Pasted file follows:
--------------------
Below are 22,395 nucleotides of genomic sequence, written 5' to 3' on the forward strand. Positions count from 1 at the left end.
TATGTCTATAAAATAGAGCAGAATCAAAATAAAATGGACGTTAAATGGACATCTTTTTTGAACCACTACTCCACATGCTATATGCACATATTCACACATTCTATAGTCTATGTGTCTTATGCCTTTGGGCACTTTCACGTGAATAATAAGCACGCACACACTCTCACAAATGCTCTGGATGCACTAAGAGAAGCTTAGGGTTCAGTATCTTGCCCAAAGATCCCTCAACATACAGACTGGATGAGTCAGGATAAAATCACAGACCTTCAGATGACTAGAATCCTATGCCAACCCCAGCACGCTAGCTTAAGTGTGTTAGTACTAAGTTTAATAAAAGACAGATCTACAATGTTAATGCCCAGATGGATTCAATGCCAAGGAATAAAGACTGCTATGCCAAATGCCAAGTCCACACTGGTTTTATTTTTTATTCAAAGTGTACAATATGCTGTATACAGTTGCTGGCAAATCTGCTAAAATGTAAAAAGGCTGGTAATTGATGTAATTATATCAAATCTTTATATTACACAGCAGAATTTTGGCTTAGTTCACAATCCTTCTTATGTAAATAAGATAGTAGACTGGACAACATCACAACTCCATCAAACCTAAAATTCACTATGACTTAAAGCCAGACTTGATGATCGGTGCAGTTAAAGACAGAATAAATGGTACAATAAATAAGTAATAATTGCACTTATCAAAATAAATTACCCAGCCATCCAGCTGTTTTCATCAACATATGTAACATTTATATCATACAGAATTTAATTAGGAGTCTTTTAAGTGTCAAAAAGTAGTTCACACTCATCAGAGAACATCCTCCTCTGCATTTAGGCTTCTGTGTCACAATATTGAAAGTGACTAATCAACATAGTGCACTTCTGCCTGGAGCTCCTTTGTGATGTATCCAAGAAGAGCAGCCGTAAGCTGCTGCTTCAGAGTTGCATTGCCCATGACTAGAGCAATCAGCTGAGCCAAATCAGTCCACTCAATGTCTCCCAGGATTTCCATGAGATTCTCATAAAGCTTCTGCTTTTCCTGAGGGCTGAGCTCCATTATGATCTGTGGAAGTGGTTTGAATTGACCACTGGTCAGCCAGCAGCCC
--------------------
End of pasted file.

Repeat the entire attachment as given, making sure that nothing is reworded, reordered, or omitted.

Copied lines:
Below are 22,395 nucleotides of genomic sequence, written 5' to 3' on the forward strand. Positions count from 1 at the left end.
TATGTCTATAAAATAGAGCAGAATCAAAATAAAATGGACGTTAAATGGACATCTTTTTTGAACCACTACTCCACATGCTATATGCACATATTCACACATTCTATAGTCTATGTGTCTTATGCCTTTGGGCACTTTCACGTGAATAATAAGCACGCACACACTCTCACAAATGCTCTGGATGCACTAAGAGAAGCTTAGGGTTCAGTATCTTGCCCAAAGATCCCTCAACATACAGACTGGATGAGTCAGGATAAAATCACAGACCTTCAGATGACTAGAATCCTATGCCAACCCCAGCACGCTAGCTTAAGTGTGTTAGTACTAAGTTTAATAAAAGACAGATCTACAATGTTAATGCCCAGATGGATTCAATGCCAAGGAATAAAGACTGCTATGCCAAATGCCAAGTCCACACTGGTTTTATTTTTTATTCAAAGTGTACAATATGCTGTATACAGTTGCTGGCAAATCTGCTAAAATGTAAAAAGGCTGGTAATTGATGTAATTATATCAAATCTTTATATTACACAGCAGAATTTTGGCTTAGTTCACAATCCTTCTTATGTAAATAAGATAGTAGACTGGACAACATCACAACTCCATCAAACCTAAAATTCACTATGACTTAAAGCCAGACTTGATGATCGGTGCAGTTAAAGACAGAATAAATGGTACAATAAATAAGTAATAATTGCACTTATCAAAATAAATTACCCAGCCATCCAGCTGTTTTCATCAACATATGTAACATTTATATCATACAGAATTTAATTAGGAGTCTTTTAAGTGTCAAAAAGTAGTTCACACTCATCAGAGAACATCCTCCTCTGCATTTAGGCTTCTGTGTCACAATATTGAAAGTGACTAATCAACATAGTGCACTTCTGCCTGGAGCTCCTTTGTGATGTATCCAAGAAGAGCAGCCGTAAGCTGCTGCTTCAGAGTTGCATTGCCCATGACTAGAGCAATCAGCTGAGCCAAATCAGTCCACTCAATGTCTCCCAGGATTTCCATGAGATTCTCATAAAGCTTCTGCTTTTCCTGAGGGCTGAGCTCCATTATGATCTGTGGAAGTGGTTTGAATTGACCACTGGTCAGCCAGCAGCCC